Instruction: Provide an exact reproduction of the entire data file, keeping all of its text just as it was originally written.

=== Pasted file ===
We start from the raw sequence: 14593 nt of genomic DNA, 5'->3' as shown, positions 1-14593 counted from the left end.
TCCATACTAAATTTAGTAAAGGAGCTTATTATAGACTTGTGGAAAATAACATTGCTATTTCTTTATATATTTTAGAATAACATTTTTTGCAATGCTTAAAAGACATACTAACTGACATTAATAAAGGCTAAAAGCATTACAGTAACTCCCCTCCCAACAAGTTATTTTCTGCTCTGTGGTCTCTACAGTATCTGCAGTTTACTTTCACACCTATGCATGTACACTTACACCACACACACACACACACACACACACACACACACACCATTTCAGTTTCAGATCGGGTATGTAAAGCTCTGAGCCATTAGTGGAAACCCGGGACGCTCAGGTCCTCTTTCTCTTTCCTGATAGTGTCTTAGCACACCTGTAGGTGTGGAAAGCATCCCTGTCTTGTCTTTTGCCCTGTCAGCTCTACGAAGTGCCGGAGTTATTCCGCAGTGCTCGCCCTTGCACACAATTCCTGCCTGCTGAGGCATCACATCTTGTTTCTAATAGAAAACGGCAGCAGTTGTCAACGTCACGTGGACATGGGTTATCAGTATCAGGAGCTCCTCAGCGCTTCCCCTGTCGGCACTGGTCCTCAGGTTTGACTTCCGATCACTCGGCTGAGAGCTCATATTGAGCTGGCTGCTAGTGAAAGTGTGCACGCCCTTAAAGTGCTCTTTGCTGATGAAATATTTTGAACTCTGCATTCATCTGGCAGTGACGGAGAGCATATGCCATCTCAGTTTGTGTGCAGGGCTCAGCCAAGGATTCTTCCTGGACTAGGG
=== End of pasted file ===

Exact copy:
We start from the raw sequence: 14593 nt of genomic DNA, 5'->3' as shown, positions 1-14593 counted from the left end.
TCCATACTAAATTTAGTAAAGGAGCTTATTATAGACTTGTGGAAAATAACATTGCTATTTCTTTATATATTTTAGAATAACATTTTTTGCAATGCTTAAAAGACATACTAACTGACATTAATAAAGGCTAAAAGCATTACAGTAACTCCCCTCCCAACAAGTTATTTTCTGCTCTGTGGTCTCTACAGTATCTGCAGTTTACTTTCACACCTATGCATGTACACTTACACCACACACACACACACACACACACACACACACACACCATTTCAGTTTCAGATCGGGTATGTAAAGCTCTGAGCCATTAGTGGAAACCCGGGACGCTCAGGTCCTCTTTCTCTTTCCTGATAGTGTCTTAGCACACCTGTAGGTGTGGAAAGCATCCCTGTCTTGTCTTTTGCCCTGTCAGCTCTACGAAGTGCCGGAGTTATTCCGCAGTGCTCGCCCTTGCACACAATTCCTGCCTGCTGAGGCATCACATCTTGTTTCTAATAGAAAACGGCAGCAGTTGTCAACGTCACGTGGACATGGGTTATCAGTATCAGGAGCTCCTCAGCGCTTCCCCTGTCGGCACTGGTCCTCAGGTTTGACTTCCGATCACTCGGCTGAGAGCTCATATTGAGCTGGCTGCTAGTGAAAGTGTGCACGCCCTTAAAGTGCTCTTTGCTGATGAAATATTTTGAACTCTGCATTCATCTGGCAGTGACGGAGAGCATATGCCATCTCAGTTTGTGTGCAGGGCTCAGCCAAGGATTCTTCCTGGACTAGGG